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Air Pollution Impacts
Pinnacles National Park
Natural and scenic resources in Pinnacles National Park (NP) are susceptible to the harmful effects of air pollution. Nitrogen, ozone, mercury, and fine particles impact natural resources such as surface waters and vegetation, and scenic resources such as visibility. Click on the tabs below to learn more about air pollutants and their impacts on natural and scenic resources at Pinnacles NP.
- Nitrogen & Sulfur
Visitors come to Pinnacles NP to enjoy spectacular views of the namesake rock pinnacles, chaparral-covered Gabilan Mountains, and talus passages. Unfortunately, park vistas are sometimes obscured by haze caused by fine particles in the air. Many of the same pollutants that ultimately fall out as nitrogen and sulfur deposition contribute to this haze and visibility impairment. Additionally, organic compounds, soot, and dust reduce visibility. Smoke from nearby forest or chaparral fires also contribute to particulate matter in the region.
Visibility effects at Pinnacles NP include:
- Reduced visibility, at times, due to human-caused haze from fine particles of air pollution;
- Reduction of the average natural visual range from about 140 miles (without pollution) to about 60 miles because of pollution at the park;
- Reduction of the visual range to below 35 miles on high pollution days.
(Source: IMPROVE 2010)
Nitrogen (N) and sulfur (S) compounds deposited from air pollution can harm soils and vegetation at Pinnacles NP. While N and S deposition is relatively low, N deposition may disrupt soil nutrient cycling and alter plant communities. In other areas of California, increased N deposition has allowed weedy annual grasses to invade shrublands, grasslands, and coastal chaparral communities, similar to those present at Pinnacles NP (Fenn et al. 2003). These grasses have replaced native plants that evolved under N-poor conditions. The monument is highly sensitive to N-enrichment effects (Sullivan et al. 2011a; Sullivan et al. 2011b [pdf, 5.9 MB]). At Joshua Tree NP in southern California, increased N deposition has contributed to invasions of annual grasses and increased fire risk in shrublands (Rao et al. 2010).
The monument’s physical characteristics, including steep-sided watersheds and the presence of very small uppermost streams (i.e. low-order), are typically associated with high acid sensitivity (Sullivan et al. 2011c; Sullivan et al. 2011d [pdf, 2.1 MB]). However, site-specific data indicate that sensitivity to acidification at the monument is low due to high availability of base cations in soils and streams to buffer acid deposition (Sullivan et al. 2001 [pdf, 6.3 KB]).
How much nitrogen is too much?
Nitrogen is a fertilizer and some nitrogen is necessary for plants to grow. However, in natural ecosystems, too much nitrogen can disrupt the balance of plant communities, allowing weedy species to grow faster. For example, too much nitrogen causes changes in lichen communities, with sensitive species gradually replaced by pollution-tolerant species. The amount of nitrogen that ecosystems (e.g., lichen communities) can tolerate without significant harm is called the critical load. In California, the critical load for sensitive lichen species is about 3.1 kilogram N per hectare per year (kg/ha/yr) (Fenn et al. 2010). N deposition can also promote invasive species like cheatgrass, which could be a problem in grasslands like those in Pinnacles NP (Vasquez et al. 2008). Wet N deposition in the area is relatively low (less than 0.5 kg/ha/yr), but total N deposition may be as high as 5–10 kg/ha/yr (Sullivan et al. 2011a; Sullivan et al. 2011b [pdf, 5.9 MB]). Pinnacles NP contains an abundant lichen community, which give the namesake pinnacle rocks their varied hues. Many of the species present are known to be sensitive to air pollution; N and (S) species have been detected in lichens sampled at the monument (Jovan 2008 [pdf, 4.5 MB]; Jovan and McCune 2005 [pdf, 334 KB]. Critical loads can be used to establish air quality goals for ecosystem protection and management.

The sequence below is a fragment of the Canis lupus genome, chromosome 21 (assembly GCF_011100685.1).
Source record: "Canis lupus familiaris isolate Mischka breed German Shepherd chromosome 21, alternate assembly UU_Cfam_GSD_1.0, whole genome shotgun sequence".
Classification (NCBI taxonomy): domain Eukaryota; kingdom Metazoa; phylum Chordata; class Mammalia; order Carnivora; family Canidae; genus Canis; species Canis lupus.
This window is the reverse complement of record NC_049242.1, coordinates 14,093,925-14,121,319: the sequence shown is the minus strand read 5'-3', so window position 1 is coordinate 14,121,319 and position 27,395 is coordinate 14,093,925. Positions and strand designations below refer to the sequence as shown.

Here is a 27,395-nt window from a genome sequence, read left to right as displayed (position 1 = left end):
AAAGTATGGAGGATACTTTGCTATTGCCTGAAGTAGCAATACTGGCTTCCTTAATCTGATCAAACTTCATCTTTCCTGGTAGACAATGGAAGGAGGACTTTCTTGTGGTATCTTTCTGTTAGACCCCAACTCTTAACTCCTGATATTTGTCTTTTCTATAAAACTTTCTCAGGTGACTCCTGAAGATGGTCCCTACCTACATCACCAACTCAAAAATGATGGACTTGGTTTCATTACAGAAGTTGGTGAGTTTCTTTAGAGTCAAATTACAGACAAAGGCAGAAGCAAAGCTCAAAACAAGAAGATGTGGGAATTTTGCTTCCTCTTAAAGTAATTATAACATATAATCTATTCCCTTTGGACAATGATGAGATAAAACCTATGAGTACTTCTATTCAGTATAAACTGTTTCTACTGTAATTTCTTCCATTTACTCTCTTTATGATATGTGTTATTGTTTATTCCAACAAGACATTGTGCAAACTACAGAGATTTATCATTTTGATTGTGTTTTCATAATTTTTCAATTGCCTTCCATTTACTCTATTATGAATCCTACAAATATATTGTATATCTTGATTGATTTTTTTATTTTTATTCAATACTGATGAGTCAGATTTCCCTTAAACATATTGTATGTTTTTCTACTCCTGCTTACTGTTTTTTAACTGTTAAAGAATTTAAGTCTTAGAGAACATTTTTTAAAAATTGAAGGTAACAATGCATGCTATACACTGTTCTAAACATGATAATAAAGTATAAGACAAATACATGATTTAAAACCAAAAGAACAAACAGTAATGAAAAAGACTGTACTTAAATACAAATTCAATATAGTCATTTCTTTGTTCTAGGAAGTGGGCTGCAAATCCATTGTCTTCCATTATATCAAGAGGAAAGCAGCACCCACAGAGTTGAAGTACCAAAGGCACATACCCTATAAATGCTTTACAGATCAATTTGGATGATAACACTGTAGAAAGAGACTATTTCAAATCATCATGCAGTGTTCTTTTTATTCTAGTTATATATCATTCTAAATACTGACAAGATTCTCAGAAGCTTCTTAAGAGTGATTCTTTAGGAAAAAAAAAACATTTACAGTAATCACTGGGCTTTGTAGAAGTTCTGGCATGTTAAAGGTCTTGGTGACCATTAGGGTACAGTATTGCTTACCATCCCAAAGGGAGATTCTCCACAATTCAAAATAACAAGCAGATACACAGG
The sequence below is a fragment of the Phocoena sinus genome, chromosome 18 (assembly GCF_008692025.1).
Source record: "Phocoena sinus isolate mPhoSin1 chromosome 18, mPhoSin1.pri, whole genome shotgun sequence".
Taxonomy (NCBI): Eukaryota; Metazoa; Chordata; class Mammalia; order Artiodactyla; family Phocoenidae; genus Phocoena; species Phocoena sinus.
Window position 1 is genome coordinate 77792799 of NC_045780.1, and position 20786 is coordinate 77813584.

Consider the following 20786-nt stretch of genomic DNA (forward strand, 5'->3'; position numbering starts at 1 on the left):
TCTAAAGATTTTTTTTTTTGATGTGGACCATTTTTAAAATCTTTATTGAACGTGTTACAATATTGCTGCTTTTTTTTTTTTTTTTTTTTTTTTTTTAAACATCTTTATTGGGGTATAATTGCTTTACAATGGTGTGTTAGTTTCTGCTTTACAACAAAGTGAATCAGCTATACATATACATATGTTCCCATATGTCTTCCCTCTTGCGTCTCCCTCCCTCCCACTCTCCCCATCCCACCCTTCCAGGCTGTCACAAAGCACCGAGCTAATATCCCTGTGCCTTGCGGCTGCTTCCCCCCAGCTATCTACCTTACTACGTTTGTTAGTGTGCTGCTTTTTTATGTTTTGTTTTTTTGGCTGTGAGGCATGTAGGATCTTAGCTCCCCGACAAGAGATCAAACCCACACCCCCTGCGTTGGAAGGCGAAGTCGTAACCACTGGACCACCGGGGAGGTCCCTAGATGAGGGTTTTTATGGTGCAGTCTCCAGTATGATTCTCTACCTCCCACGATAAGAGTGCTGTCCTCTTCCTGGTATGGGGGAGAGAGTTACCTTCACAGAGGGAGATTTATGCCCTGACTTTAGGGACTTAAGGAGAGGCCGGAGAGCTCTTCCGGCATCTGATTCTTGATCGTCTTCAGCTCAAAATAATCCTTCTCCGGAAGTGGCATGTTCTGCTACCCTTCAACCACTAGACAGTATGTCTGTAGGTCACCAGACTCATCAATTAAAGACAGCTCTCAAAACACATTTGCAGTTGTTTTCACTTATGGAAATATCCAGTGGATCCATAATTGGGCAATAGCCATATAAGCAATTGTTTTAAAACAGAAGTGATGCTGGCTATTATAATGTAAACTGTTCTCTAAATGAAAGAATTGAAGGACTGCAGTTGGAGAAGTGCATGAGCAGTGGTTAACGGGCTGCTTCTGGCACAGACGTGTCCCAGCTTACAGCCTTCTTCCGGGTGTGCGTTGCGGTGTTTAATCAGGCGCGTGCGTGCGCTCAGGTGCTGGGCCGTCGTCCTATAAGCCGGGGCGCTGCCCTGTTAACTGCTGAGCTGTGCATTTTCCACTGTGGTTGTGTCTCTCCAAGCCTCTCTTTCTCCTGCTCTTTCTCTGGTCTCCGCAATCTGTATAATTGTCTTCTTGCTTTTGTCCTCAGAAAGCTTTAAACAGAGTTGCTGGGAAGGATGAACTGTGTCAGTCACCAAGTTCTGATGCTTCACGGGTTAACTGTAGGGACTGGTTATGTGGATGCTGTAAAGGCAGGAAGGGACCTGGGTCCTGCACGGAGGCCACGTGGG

Naturally-occurring ozone in the upper atmosphere absorbs the sun’s harmful ultraviolet rays and helps to protect all life on earth. However, in the lower atmosphere, ozone is an air pollutant, forming when nitrogen oxides from vehicles, power plants, and other sources combine with volatile organic compounds from gasoline, solvents, and vegetation in the presence of sunlight. In addition to causing respiratory problems in people, ozone can injure plants. Ozone enters leaves through pores (stomata), where it can kill plant tissues, causing visible injury, or reduce photosynthesis, growth, and reproduction.
Ozone concentrations at Pinnacles NP are elevated (NPS 2010 [pdf, 2.8 MB]) and sometimes exceed levels known to harm sensitive vegetation. Pinnacles NP contains ozone-sensitive plants including Artemisia douglasiana (mugwort), Sambucus mexicana (blue elderberry), and Apocynum cannabinum (Indian hemp). A risk assessment that considered ozone exposure, soil moisture, and sensitive plant species concluded that plants in Pinnacles NP were at high risk of foliar ozone injury (Sullivan et al. 2001 [pdf, 6.3 MB]; Kohut 2004 [pdf, 137 KB]), however surveys to evaluate injury have not been conducted in the park. The USDA Forest Service surveyed two forested sites near the Monument (North Central Coast air basin), finding a high level of injury at one site but no injury at the other site (Campbell et al. 2007 [pdf, 2.3 MB]).
Search the list of ozone-sensitive plant species (pdf, 184 KB) found at each national park.
Studies and monitoring help the NPS understand the environmental impacts of air pollution. Access air quality data and see what is happening with Studies and Monitoring at Pinnacles NP.
Last Updated: January 23, 2013